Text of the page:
Syria anxiety pushes oil prices higher

Oil prices Wednesday continued to rise in anticipation of a western crackdown on Syria, propelling the US oil futures contract to the highest level since May 2011.

US benchmark West Texas Intermediate for delivery in October rose $1.09 to $110.10 a barrel on the New York Mercantile Exchange.

European benchmark Brent oil for delivery in October added $2.25 to close at $116.61, its highest level since mid-February.

Top officials from the US and its western allies have threatened a military response on Syria in the wake of a purported August 21 chemical weapons Syrian attack on its citizens that left hundreds dead.

A US State Department spokeswoman said the US was considering working with allies on the plan in spite of the Russian opposition at the United Nations Security Council.

"The situation is deteriorating," said Bart Melek, head of commodity strategy at TD Securities. "We are pricing into the market the probability that the potential conflict in Syria gets escalated beyond their borders."

Carl Larry, analyst at Oil Outlooks and Opinions, said traders are buying oil out of concern of a bigger disruption.

"Right now you are seeing that people are buying out of safety concerns, concerns that if something bad happens they are going to be covered," Larry said.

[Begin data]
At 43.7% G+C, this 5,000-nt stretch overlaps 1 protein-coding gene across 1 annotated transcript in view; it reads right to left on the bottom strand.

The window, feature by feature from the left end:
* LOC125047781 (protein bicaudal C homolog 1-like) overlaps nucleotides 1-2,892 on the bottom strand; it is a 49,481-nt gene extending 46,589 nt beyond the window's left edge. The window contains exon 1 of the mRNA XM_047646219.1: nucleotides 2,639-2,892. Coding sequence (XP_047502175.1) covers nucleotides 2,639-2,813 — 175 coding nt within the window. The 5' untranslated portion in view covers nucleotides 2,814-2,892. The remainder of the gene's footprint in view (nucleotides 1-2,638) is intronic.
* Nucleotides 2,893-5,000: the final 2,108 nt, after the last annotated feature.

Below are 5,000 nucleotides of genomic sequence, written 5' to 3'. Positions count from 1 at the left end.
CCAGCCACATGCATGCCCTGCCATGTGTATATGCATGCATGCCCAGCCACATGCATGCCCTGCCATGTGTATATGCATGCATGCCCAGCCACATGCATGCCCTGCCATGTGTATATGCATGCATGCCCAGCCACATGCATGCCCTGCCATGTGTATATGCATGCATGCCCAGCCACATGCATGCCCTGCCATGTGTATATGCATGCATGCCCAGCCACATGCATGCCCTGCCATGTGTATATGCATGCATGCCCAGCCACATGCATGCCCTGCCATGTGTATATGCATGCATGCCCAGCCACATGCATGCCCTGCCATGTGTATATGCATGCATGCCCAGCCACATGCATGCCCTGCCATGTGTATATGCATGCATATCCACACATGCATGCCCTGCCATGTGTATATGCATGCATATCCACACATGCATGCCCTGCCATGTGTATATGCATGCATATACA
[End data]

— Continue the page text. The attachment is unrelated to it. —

But Greg Priddy, director of global oil at risk consultant Eurasia Group, said the market may reevaluate oil if a military action is completed and is as limited as expected.

Traders are reacting to those "kind of broad Middle East fears that are not necessarily connected to any specific volume of oil, but just that something awful is going to happen," Priddy said.

"Once the smoke clears from the military operation, this market is going to look pretty overbought."

Wednesday's oil price gain came despite a bearish weekly US oil inventory report. US commercial oil stocks rose by about 3 million barrels, compared to a 300,000 barrel decline forecast by analysts.